Reduced striatal D2 receptor availability might represent a critical vulnerability that promotes DA-induced impairment of these inhibitory networks. It has been shown that nonparkinsonian drug abusers have impaired OFC and RCZ metabolism in addition to decreased D2 receptor availability, with functionality of the OFC and the RCZ and D2 receptor availability showing a strong positive relationship.15 Likewise, we found markedly reduced striatal D2 receptor availability in gamblers with PD in comparison to control patients with PD in a recent PET study.16 We would assume a similar difference between gamblers and controls in the present study, because the majority of the patients also participated in the earlier study (only 2 out of each group did not).
Although this study generally corroborates the role of the RCZ and the lateral OFC in addiction, the relatively small sample size may limit generalizability. Furthermore, future studies will have to refine our understanding of pharmacodynamic interactions using different dopaminergic agents (e.g., levodopa) and time courses (e.g., acute vs chronic DA stimulation).
Dr. van Eimeren and Dr. Pellecchia report no disclosures. Dr. Cilia receives research support from Fondazione Grigioni per il Morbo di Parkinson. Dr. Ballanger and Dr. Steeves report no disclosures. Dr. Houle is listed as author on a patent re: A PET radiochemistry technique to label radiotracers with carbon-11 and has received license fee payments from Bioscan for use of patent related to a radiolabeling method; and receives research support from the Ontario Ministry of Research and Innovation and the Canada Foundation for Innovation. Dr. Zurowski receives research support from the CIHR. Dr. Miyasaki has served on a scientific advisory board for Teva Pharmaceutical Industries Ltd.; serves on the editorial board of Movement Disorders; has received speaker honoraria from Biovail Corporation and Teva Pharmaceutical Industries Ltd.; serves/has served as a consultant to Janssen-Ortho, Inc., Merz Pharmaceuticals GmbH, Schering-Plough Corp., the NIH (Independent Medical Monitor), Ontario Drug Benefits, and Common Drug Review, Canada; and receives research support from Teva Pharmaceutical Industries Ltd., Boehringer Ingelheim, Solvay Pharmaceuticals, Inc., Solstice Neurosciences, Inc., Impax Laboratories, Neurogen, Medivation, Inc., the National Parkinson Foundation, the Parkinson Society Canada, the Michael J. Fox Foundation, and the Huntington Study Group. Dr. Lang has served on scientific advisory boards for Allon Therapeutics, Inc., Biovail Corporation, Boehringer Ingelheim, Cephalon, Inc., Ceregene, Eisai Inc., Medtronic, Inc., Lundbeck Inc., NeuroMolecular Pharmaceuticals, Novartis, Merck Serono, Solvay Pharmaceuticals, Inc., TaroPharma, and Teva Pharmaceutical Industries Ltd.; received speaker honoraria from GlaxoSmithKline and UCB; has received research support from Taro Pharma, the CIHR, the Dystonia Medical Research Foundation, the Michael J. Fox Foundation, the National Parkinson Foundation, the Ontario Problem Gambling Research Centre, and the Parkinson's Disease Foundation; and has participated in legal proceedings involving welding rod companies. Dr. Strafella receives research support from the Ontario Problem Gambling Research Centre.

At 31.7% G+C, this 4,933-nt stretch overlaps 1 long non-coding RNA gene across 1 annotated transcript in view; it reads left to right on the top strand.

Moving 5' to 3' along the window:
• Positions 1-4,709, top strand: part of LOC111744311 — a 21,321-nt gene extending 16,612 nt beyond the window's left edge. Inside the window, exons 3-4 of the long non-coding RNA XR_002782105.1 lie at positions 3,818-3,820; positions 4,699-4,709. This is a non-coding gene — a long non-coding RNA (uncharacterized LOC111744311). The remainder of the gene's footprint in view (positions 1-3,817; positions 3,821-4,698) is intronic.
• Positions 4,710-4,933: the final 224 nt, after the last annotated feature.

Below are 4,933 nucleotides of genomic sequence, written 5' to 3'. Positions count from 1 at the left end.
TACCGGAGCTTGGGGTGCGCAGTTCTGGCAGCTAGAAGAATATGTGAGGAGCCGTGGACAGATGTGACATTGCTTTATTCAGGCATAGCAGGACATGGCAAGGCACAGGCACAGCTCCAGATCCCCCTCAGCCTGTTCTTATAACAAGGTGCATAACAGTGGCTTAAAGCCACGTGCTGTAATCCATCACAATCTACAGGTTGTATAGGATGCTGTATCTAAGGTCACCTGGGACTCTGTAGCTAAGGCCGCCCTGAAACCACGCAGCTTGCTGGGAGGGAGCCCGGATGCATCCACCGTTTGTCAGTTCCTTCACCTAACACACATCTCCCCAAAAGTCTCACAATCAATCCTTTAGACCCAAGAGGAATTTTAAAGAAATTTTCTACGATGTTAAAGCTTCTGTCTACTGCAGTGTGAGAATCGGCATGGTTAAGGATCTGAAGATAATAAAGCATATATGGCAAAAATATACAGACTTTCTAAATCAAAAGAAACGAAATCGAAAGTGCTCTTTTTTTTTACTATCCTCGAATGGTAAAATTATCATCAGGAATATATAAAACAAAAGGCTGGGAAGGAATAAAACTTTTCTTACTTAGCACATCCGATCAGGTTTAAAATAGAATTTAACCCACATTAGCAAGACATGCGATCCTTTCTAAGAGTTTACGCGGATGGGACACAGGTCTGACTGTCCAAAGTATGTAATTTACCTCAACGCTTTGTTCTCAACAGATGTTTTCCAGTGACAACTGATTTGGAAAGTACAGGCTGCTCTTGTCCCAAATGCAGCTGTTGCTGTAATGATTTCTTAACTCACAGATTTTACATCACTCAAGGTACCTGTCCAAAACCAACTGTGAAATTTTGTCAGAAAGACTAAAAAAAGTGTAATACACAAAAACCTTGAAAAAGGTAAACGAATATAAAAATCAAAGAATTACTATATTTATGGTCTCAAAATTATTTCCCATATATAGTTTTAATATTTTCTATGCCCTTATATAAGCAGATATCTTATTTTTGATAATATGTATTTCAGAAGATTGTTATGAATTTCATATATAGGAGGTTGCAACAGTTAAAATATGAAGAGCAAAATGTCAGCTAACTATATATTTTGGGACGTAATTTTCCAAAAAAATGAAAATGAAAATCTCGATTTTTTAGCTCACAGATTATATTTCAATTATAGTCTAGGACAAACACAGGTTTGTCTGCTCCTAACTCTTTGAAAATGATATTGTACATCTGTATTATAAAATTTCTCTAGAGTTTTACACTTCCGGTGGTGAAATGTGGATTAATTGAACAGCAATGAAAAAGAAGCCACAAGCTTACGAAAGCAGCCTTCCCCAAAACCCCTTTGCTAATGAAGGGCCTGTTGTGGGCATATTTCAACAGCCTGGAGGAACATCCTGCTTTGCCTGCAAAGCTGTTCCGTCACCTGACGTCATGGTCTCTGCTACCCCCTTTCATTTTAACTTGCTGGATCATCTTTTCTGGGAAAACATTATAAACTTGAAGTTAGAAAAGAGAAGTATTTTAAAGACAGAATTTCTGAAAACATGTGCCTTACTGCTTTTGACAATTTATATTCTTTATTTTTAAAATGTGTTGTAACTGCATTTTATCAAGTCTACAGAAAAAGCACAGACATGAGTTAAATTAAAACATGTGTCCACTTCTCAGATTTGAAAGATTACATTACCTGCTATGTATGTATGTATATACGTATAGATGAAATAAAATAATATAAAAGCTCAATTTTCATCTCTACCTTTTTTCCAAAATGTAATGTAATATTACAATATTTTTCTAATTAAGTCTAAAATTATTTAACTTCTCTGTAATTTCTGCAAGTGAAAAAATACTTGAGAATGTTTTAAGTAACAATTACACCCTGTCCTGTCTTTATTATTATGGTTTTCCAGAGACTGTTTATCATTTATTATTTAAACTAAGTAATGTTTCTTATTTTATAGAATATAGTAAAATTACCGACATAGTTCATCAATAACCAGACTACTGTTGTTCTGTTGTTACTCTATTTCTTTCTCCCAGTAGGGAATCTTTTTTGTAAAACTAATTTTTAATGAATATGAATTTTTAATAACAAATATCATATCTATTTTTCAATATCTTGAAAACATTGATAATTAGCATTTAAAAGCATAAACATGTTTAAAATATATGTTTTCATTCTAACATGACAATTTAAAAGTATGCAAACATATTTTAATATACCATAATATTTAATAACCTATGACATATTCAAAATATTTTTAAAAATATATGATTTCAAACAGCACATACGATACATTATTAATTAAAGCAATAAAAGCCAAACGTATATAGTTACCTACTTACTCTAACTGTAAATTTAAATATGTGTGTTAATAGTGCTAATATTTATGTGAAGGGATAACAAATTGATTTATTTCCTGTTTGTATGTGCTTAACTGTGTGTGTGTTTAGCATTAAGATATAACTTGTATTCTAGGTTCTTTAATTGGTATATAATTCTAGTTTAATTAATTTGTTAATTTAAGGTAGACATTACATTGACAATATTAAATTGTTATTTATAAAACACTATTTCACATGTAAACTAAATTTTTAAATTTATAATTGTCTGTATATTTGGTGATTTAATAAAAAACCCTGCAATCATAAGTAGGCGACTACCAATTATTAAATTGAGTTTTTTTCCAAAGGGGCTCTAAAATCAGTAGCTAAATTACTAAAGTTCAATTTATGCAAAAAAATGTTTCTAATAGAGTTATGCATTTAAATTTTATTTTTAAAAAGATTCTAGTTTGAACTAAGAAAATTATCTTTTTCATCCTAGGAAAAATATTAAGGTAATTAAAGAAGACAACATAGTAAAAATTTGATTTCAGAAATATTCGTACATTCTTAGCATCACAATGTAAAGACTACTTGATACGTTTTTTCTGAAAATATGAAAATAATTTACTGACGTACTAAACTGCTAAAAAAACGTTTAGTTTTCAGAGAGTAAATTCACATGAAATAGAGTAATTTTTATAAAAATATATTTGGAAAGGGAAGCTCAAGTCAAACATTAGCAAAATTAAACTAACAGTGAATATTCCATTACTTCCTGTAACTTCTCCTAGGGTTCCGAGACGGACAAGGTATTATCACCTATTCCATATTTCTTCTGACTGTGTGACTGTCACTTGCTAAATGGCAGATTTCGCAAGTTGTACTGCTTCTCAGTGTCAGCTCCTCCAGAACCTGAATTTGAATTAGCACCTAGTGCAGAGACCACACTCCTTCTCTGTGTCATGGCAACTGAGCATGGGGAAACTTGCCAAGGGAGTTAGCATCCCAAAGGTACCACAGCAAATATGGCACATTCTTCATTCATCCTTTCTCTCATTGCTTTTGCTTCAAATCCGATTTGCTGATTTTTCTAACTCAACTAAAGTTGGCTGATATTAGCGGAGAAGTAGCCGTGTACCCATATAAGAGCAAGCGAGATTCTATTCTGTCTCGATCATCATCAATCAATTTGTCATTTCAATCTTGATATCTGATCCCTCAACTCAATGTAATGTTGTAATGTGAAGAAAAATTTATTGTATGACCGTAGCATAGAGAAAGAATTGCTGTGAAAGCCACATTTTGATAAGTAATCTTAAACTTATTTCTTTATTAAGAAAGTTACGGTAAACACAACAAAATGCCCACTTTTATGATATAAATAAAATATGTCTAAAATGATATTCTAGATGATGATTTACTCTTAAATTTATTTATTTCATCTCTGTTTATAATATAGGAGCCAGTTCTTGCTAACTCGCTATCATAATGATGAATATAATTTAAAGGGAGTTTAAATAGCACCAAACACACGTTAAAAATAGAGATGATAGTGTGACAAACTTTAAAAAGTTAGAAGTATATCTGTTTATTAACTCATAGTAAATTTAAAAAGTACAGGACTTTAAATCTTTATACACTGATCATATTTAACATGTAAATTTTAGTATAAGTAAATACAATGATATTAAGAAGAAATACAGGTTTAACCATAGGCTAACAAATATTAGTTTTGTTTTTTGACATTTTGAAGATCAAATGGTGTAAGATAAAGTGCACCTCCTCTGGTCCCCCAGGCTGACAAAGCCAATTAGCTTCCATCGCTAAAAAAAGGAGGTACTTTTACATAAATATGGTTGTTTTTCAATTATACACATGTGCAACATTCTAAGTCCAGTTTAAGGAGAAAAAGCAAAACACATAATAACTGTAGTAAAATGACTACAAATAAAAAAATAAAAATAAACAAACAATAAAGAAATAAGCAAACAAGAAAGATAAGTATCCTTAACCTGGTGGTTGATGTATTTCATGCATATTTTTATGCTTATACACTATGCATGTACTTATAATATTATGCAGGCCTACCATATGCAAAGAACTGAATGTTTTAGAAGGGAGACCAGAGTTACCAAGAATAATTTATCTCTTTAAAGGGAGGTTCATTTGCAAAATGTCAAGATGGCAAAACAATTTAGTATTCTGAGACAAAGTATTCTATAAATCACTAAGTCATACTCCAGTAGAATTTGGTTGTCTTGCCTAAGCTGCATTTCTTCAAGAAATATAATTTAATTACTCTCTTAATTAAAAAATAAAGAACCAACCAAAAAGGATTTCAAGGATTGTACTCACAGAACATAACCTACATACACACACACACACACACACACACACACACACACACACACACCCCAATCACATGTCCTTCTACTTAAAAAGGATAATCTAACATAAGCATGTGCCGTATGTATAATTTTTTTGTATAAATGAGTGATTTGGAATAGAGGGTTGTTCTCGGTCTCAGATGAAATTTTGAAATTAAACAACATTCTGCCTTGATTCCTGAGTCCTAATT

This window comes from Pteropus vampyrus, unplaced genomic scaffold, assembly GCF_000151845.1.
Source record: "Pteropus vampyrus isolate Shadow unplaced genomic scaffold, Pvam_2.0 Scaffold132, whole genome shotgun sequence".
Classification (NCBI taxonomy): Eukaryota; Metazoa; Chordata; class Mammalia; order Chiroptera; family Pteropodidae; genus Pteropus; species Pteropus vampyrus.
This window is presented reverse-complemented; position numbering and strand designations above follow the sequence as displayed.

Address correspondence and reprint requests to Dr. A.P. Strafella, Toronto Western Hospital and Research Institute and CAMH-PET Centre, Toronto, ON, Canada antonio.strafella/at/uhnres.utoronto.ca
Editorial, page 1668
Supplemental data at www.neurology.org
e-Pub ahead of print on October 6, 2010, at www.neurology.org.
Study funding: Supported by the Ontario Problem Gambling Research Centre and Canadian Institutes of Health Research (CIHR) (MOP-64423 to A.P.S.). A.P.S. is supported by the CIHR New Investigator Research Award.
Disclosure: Author disclosures are provided at the end of the article.
Received April 2, 2010. Accepted in final form July 19, 2010.